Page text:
The district court made no finding as to when the Interim Agreement was terminated. Under paragraph H, termination triggers the running of the statute of limitations.


See Tex. Civ. Prac. & Rem. Code Ann. § 16.004 (West Supp. 2000)(fraud); Enterprise-Laredo Assocs. v. Hachar's, Inc., 839 S.W.2d 822, 837 (Tex. App. 1992, writ denied) (breach of contract); S-C Indus. v. American Hydroponics Sys., Inc., 468 F.2d 852, 855-56 (5th Cir. 1972) (non-UCC breach of warranty subject to four-year limitations in Tex. Rev. Civ. Stat. Ann. art. 5527, repealed and now contained in § 16.004).


See Tex. Civ. Prac. & Rem. Code Ann. § 16.003 (West Supp. 2000).


See Enterprise-Laredo Assocs, 839 S.W.2d at 837.


See Quinn v. Press, 140 S.W.2d 438, 440 (Tex. 1940).


See Martinez v. Humble Sand & Gravel, Inc., 940 S.W.2d 139, 147 (Tex. App. 1996), aff'd sub nom. Childs v. Haussecker, 974 S.W.2d 31 (Tex. 1998) (discovery rule does not apply to breach of warranty claims under Tex. Bus. & Comm. Code Ann. § 2.725 relating to sale of goods). Conoco/Vista allege that G&M breached an express warranty, but they cite only cases regarding breach of an implied warranty in support of their argument that the discovery rule applies. Even if those cases were relevant, they are no longer good law. See Clark v. DeLaval Separator Corp., 639 F.2d 1320, 1325 n.2 (5th Cir. 1981).


See Olson v. Passero, 402 S.W.2d 953, 954 (Tex. App. 1966, writ ref'd n.r.e.).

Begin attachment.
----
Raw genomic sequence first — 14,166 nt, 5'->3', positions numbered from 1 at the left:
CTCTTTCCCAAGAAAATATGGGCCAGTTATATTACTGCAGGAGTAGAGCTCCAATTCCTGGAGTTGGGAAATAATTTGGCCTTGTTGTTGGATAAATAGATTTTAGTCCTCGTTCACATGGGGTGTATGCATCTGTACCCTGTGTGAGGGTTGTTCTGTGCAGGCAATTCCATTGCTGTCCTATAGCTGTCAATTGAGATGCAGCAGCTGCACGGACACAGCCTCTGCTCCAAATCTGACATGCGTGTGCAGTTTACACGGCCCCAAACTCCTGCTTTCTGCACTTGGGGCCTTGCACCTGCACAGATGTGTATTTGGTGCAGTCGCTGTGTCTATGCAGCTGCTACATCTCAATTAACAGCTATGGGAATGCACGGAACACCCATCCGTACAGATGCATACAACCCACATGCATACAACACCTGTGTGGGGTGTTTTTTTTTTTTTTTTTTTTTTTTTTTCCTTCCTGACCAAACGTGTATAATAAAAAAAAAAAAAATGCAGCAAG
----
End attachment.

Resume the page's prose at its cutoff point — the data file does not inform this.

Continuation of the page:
We find no merit to Conoco/Vista's argument that the Texas relation back doctrine provides relief. Conoco/Vista amended their counterclaim in December 1997. That amendment could not relate back to anything earlier than G&M's April 1997 complaint. The pendency of the state court lawsuit before April 1997 did not toll the statute of limitations for the federal court action. See Cunningham v. Fox, 879 S.W.2d 210, 212 (Tex. App. 1994, writ denied) ("A dismissal is the equivalent of a suit never having been filed. . . . Therefore, if a suit is dismissed, the statute of limitations is not tolled for any new pleading filed."); Armstrong v. Ablon, 686 S.W.2d 194, 196 (Tex. App. 1984, no writ) ("Where a plaintiff voluntarily abandons his suit, the statute of limitations is not interrupted during the period when the suit was pending.").